The first question to ask is who in your organization is using a mobile device? Warehouse personnelManagement personnelSales team
What are they using it for?There are many different uses for mobile devices. The warehouse staff might use their mobile devices to receive text instructions that direct activities. The management team might want summary information on sales, shipments, etc. The sales team might want to know what has been shipped and to whom. The list of users and purposes will be different for every company.It is usually a mistake to assume that you know the answer to these questions.
It is a useful and productive process to ask people in your company what they use mobile devices for currently, and what they would like to use them for in the future.There are legitimate data security issues, of course. But, by finding out who is doing what and what they would like to do in the future you donâ€™t commit yourself to exposing your data incautiously. But you will create a userâ€™s wish list worthy of serious consideration. Security and other issues can be considered later, after the wish list has been created.What features ought to be built into your system design to optimize the utility for users of handheld devices?Clearly, one advantage is that each handheld device is used by one person. Individualized information and instructions can be transmitted to warehouse staff. Management and sales reports can be customized according to the needs of each individual user. Queries can be customized so that a minimum of data entry is required to access specific information on particular customers, or products. These are decisions that must be made during the system design stage. They are decisions that can only be made after determining what your employees currently do with their handheld devices and what they would like to be able to do in the future. The best ideas often come from the people that are performing the activities every day.
They can identify opportunities for efficiency improvement. A few seconds of improved efficiency per employee, multiplied by your entire staff, will translate into big savings for your company.Handheld devices may not actually be held in anybodyâ€™s hand. Truly hands-free devices may be voice activated and provide auditory information. Does your operation require this capability? If so, how can your system be designed to translate text to voice instructions, and how are those voice instructions integrated into the information maintained by your system?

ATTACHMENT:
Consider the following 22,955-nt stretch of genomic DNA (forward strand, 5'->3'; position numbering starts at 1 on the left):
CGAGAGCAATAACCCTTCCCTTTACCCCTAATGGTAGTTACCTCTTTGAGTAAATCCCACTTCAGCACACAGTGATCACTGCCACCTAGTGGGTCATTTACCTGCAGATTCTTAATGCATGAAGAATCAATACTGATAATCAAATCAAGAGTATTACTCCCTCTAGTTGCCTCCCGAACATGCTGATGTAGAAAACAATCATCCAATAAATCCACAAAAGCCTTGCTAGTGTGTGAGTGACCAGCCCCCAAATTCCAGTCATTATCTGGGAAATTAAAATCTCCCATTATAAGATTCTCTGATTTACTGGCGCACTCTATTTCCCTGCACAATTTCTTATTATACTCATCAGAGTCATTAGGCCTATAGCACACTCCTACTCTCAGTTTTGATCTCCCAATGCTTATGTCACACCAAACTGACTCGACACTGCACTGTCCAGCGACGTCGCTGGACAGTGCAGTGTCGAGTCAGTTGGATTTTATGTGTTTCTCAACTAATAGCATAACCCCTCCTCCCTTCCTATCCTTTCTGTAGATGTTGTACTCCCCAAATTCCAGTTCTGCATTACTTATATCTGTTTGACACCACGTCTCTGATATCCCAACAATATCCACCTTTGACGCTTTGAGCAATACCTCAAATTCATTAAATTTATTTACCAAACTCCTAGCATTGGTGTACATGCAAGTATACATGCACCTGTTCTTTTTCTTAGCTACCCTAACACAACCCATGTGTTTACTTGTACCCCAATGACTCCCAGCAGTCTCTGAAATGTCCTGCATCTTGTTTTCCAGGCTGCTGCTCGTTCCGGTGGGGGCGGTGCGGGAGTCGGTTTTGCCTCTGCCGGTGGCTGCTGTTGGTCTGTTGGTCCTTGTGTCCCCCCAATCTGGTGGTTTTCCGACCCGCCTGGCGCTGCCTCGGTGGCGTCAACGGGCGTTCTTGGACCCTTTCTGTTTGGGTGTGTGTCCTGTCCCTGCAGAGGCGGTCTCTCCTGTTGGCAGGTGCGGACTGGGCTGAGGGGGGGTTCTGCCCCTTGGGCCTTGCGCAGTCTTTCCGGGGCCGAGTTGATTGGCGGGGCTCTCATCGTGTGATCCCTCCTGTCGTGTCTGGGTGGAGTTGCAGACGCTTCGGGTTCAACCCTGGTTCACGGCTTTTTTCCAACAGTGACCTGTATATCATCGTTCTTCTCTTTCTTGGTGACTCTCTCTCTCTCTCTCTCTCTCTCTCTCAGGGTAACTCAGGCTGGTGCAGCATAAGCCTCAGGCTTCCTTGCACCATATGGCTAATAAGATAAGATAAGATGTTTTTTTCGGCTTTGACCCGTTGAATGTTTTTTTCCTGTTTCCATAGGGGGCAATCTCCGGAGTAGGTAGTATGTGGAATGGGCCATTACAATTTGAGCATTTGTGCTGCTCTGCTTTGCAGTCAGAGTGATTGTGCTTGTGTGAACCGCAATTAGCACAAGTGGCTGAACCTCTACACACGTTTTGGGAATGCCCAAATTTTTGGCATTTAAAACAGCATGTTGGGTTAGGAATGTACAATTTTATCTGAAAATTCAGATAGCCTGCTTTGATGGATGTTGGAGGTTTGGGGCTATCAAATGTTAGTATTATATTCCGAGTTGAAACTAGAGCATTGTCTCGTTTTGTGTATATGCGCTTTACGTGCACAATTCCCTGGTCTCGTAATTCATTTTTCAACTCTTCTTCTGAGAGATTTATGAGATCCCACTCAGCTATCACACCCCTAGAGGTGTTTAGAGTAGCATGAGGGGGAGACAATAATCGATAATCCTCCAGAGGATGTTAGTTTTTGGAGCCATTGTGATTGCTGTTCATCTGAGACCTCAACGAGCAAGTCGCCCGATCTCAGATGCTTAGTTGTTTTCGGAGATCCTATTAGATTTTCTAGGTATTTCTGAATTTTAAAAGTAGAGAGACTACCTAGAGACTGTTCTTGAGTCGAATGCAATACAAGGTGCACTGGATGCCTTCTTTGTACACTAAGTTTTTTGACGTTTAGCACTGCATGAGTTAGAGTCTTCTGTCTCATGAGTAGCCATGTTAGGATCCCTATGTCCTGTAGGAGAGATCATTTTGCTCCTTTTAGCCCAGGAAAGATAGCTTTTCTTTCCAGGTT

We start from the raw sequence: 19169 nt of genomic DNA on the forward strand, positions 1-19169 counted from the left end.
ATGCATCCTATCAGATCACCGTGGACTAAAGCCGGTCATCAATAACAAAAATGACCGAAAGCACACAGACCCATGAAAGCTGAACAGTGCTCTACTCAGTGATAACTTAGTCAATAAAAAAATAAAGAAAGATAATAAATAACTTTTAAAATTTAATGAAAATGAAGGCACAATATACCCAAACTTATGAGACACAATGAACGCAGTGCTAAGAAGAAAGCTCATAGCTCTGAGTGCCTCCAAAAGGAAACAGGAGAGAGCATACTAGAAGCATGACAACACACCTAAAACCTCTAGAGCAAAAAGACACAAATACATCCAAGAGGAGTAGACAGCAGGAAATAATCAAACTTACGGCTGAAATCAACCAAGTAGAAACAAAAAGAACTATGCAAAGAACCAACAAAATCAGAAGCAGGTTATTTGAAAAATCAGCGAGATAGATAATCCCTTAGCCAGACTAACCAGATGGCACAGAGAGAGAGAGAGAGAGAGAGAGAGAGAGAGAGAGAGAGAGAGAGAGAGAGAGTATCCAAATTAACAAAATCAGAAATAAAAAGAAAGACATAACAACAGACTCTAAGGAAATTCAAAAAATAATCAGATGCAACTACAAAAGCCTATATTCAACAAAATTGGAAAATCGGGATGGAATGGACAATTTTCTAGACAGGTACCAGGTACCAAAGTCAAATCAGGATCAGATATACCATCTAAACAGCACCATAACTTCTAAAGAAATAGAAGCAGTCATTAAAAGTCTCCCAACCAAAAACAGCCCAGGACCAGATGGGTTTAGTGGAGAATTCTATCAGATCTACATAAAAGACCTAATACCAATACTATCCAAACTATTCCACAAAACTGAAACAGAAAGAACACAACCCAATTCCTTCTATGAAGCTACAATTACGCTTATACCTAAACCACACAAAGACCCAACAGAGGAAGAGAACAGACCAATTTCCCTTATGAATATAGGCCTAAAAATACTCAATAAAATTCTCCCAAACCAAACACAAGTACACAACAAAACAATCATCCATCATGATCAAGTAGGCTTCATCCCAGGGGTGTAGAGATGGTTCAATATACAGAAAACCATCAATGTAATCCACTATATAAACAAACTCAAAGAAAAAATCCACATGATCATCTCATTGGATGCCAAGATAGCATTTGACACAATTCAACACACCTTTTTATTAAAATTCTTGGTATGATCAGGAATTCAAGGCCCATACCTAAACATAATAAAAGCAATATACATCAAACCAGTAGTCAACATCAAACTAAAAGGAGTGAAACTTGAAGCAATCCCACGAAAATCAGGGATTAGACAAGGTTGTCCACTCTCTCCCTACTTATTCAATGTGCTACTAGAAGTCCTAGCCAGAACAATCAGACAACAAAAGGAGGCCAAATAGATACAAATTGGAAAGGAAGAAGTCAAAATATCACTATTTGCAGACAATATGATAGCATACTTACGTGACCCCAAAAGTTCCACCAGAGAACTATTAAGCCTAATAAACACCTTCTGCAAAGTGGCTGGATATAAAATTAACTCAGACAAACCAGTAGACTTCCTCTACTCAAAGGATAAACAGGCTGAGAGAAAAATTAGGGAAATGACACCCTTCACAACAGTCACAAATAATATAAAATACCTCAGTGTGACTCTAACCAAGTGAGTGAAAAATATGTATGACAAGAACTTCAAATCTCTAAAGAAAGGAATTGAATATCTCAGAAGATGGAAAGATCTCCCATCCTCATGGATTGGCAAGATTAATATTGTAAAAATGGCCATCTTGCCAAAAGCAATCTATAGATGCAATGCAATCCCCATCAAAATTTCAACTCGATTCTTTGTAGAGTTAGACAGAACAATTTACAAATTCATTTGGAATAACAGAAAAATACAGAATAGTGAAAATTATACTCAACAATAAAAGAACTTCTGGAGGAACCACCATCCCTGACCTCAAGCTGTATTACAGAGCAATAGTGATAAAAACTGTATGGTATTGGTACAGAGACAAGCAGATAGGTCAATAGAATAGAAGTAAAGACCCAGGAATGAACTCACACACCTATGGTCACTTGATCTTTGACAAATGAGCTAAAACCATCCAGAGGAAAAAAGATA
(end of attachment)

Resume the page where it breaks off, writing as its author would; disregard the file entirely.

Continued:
Does your system facilitate different languages? Regardless of how the information is received and distributed throughout your operation, it is useless unless it is understandable by the person with the mobile device. Can your system translate information to Spanish? Vietnamese? What are your requirements? How can this be planned into the system?How scalable is your system? Does it have the capacity to communicate with an unlimited number of mobile devices? The architecture of your system and the hardware (or cloud-based) infrastructure must be planned at the very earliest stages to ensure that the system can be scaled indefinitely in the future.Is your system â€œintelligent?â€ Is there a functionality to adapt the system to the individual needs of the user? Do changes to the information output require expensive and time-consuming interface with your software supplier? Is you system designed so that your in-house IT personnel can adapt and modify the system to ensure that the output is configured to the optimal use by each employee with access to the system? Does the warehouse worker need the same output as the CFO?
Have you designed output to give executives the key data needed to make business decisions and immediately spot trends? Do your customers have access to the information they need to know? Can your vendors view your inventory and usage levels so that they can help you anticipate supply requirements? Do your sales and customer service personnel have the necessary information to be jealous customer advocates? All of these requirements ought to be identified and planned before a system is selected, or designed.Some of these observations may seem unrelated to the topic of designing a mobile-friendly system. They are not. Each of the areas outlined above have unique and special requirements to be effectively used in a mobile device environment.
The future is here. Mobile devices will become more prevalent and effective. Screen resolution and eyeglass monitor technology will offer us a whole new world of access to data unencumbered by the physical restraints of desktop technology. Build your system to be optimally mobile-friendly today and as this technology inevitably arrives, the adaption to new and more powerful tools will be simplified and accelerated.Weâ€™re here to help you understand the opportunities and the potential pitfalls.Weâ€™re Avectous Integrated Software.Take Control.